A longtime critic of education fads, Ravitch says that at first she didn’t realize that No Child Left Behind was just another of those fads.
She also identifies two other fads — choice and charter schools — that will also fail to create lasting improvement in schools.
She admits being seduced by the rhetoric of choice.
“In part, I was swept along by my immersion in the upper reaches of the first Bush presidency, where choice and competition were taken for granted as successful ways to improve student achievement,” she says.
But the data have not supported that assumption. She cites Milwaukee’s 20-year voucher experiment, which she contends has helped neither the neediest students nor the public schools left behind.
She’s grown disenchanted with the charter-school movement as well.
While such schools often do enroll poor students, they tend to attract those students who are already the most motivated, since many of the schools require lotteries for admission. She notes that New York City Chancellor Joel Klein is among those smitten with charters. He wants to see 10 percent of the city’s students in charters.
“Who is talking about the other 90 percent?” she says. “When you look at the results for charters, you can always find one with great results and another with terrible results. On the whole they don’t have better results than regular public schools.”
As an historian, Ravitch cites experience to warn that the current push for charter schools is dangerous.
“What is stunningly successful in a small setting, nurtured by its founders and brought to life by a cadre of passionate teachers, seldom survives the transition when it’s turned into a large school reform.”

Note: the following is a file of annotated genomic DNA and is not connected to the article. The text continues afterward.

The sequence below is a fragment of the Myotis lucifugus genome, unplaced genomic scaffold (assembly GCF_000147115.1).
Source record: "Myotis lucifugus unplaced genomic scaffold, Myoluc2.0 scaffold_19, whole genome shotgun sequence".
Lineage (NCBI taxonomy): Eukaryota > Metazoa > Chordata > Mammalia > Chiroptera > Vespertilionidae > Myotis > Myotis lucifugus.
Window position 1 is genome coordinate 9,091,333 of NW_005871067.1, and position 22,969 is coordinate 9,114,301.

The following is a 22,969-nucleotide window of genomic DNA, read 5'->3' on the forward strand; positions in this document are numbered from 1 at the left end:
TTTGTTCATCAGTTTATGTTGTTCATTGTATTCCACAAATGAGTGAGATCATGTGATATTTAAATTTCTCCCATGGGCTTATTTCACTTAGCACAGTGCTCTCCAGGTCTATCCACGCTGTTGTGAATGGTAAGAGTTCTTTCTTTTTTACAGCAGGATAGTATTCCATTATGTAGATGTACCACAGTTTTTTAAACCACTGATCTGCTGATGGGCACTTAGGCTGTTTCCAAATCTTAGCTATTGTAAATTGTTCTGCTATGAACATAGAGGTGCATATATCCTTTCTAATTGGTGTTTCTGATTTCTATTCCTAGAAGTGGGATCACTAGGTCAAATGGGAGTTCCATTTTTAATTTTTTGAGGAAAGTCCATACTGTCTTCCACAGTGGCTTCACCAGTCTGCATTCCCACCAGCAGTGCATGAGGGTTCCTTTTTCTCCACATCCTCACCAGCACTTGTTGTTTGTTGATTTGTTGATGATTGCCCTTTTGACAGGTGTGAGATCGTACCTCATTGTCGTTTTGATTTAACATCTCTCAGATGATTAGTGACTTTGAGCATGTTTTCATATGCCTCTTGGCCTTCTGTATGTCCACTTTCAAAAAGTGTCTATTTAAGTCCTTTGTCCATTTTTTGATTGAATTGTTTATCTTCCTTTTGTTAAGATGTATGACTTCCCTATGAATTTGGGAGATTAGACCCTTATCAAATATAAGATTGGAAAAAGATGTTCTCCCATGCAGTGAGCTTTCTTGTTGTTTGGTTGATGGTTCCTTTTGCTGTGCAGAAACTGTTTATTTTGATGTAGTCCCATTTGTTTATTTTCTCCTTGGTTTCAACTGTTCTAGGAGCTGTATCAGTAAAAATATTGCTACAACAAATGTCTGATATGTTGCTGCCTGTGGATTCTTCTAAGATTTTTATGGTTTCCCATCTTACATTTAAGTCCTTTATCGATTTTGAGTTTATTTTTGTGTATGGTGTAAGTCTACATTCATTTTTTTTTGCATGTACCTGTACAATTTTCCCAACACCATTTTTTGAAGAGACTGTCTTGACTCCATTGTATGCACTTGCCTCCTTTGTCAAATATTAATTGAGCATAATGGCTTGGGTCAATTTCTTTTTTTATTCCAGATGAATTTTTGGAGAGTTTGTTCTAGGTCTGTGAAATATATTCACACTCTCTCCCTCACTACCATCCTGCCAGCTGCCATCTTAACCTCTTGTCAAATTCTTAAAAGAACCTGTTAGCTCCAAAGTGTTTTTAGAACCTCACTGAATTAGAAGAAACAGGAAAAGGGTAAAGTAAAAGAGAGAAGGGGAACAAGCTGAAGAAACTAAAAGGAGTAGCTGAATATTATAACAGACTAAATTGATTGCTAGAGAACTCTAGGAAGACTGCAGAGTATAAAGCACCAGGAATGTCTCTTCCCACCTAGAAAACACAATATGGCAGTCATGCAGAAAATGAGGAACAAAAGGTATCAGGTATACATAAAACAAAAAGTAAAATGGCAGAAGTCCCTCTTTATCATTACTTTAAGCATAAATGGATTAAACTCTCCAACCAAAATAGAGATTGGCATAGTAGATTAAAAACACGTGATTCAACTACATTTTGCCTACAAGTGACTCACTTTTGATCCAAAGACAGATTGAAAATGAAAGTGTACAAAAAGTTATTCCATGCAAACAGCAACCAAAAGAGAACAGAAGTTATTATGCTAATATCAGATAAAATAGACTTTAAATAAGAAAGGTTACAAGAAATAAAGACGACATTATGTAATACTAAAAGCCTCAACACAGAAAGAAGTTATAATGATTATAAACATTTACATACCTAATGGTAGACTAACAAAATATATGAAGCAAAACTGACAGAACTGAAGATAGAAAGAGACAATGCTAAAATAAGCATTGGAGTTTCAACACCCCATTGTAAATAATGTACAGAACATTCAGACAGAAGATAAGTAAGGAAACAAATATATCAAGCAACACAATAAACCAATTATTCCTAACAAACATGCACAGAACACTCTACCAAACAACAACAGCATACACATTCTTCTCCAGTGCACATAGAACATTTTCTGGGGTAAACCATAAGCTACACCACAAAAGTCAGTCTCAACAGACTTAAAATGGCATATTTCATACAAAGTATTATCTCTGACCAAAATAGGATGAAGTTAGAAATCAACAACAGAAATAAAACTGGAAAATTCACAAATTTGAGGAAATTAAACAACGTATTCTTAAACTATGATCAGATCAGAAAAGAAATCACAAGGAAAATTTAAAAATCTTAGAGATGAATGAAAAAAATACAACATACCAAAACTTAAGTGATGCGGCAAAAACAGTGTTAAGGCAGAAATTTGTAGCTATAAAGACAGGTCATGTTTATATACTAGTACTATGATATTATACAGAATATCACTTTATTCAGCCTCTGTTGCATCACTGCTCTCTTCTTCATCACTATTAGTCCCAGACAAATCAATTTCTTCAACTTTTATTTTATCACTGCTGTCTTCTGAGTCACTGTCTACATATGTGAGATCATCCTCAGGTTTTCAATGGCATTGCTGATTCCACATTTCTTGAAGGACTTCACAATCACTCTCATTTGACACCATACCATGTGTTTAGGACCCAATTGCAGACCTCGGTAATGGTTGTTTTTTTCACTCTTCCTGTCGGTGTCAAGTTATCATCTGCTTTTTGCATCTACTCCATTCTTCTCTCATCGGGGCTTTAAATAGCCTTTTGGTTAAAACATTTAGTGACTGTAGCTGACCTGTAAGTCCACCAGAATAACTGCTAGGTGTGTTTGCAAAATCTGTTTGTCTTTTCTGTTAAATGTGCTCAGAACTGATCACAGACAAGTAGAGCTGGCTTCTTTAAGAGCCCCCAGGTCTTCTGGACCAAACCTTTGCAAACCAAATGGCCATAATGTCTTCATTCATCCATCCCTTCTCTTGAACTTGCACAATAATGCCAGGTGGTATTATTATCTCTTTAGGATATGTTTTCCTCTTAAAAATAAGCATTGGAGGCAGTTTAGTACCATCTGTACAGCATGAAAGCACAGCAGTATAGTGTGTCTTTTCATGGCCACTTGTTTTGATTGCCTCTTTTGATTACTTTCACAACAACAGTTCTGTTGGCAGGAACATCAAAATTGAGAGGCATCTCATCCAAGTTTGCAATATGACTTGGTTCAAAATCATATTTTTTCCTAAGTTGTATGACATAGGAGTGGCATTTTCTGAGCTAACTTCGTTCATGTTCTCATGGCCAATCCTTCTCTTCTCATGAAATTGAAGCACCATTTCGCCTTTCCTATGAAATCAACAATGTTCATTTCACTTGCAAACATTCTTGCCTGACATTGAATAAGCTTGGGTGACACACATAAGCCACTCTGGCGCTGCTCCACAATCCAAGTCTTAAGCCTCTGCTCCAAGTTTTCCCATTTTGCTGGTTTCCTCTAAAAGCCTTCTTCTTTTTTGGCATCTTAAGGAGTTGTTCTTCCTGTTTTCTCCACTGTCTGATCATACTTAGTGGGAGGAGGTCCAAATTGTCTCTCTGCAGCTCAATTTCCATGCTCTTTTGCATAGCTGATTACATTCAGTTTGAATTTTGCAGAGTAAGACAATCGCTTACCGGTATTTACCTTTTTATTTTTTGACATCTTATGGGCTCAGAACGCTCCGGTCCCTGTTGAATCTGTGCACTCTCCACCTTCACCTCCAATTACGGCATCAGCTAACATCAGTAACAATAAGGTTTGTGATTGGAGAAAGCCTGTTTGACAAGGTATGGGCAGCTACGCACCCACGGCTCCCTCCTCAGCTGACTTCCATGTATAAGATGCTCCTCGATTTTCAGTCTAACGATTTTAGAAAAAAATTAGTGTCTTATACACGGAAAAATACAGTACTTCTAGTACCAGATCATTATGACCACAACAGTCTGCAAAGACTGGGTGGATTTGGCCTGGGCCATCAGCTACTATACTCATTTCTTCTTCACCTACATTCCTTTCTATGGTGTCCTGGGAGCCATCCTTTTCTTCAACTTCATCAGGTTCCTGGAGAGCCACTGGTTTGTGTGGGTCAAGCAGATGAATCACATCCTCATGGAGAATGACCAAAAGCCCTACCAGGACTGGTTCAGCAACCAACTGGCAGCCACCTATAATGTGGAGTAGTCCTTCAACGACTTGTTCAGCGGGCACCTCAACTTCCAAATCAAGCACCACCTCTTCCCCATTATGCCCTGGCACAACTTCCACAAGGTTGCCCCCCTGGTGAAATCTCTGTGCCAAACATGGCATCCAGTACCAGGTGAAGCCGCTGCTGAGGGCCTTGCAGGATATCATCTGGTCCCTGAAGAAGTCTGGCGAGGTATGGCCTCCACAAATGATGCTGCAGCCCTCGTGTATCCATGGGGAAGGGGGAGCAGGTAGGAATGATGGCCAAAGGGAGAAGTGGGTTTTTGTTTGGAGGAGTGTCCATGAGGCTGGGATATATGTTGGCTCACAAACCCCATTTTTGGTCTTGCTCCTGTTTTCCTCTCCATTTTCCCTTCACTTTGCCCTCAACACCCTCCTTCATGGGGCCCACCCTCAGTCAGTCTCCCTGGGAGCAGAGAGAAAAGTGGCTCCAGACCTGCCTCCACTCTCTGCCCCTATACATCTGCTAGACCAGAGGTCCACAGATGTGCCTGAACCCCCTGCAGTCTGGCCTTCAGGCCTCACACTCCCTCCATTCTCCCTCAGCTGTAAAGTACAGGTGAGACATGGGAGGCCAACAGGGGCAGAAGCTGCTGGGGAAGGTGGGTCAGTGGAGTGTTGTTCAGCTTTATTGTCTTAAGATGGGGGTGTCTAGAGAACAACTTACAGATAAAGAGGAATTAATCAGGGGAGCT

A few years ago, I heard Ravitch asked whether testing was good. Her answer was succinct: “Depends on the test.”
She reiterated that theme in her book and in our interview, saying that the problem lies with the misuse of tests, not the tests themselves. Tests provide too narrow a gauge for promoting students, assessing teachers or grading schools, all of which require a wider lens.
Tests were never designed to gauge such things, she argues. They were designed to see whether students could read or do math. Even then, tests have limits and must be tempered with human judgment.
Furthermore, tests have become a club to bludgeon teachers who need respect much more than they need punishment.
“Teacher quality is very important,” she says. “The answer is to professionalize teaching, not to ignore experience and all credentials and just fire people if they don’t produce high test results.”
She also frowns on the infatuation with Teach for America and other fast-track programs that put untrained college graduates in the classroom. That model — young people working 60 to 70 hours a week for a few years — is never going to create the depth and breadth of teaching force necessary, she says.
Merit pay, another education fad, also draws her disapproval. In her view, it has not improved student performance and has become another way to beat up on teachers.
In her book, she celebrates her own favorite teacher, Ruby Ratliff — gruff, demanding, indifferent to a student’s self-esteem and stingy with her A’s.
“We now have so much emphasis on test scores,” she says, “that it would probably drive somebody like that out of the profession today.”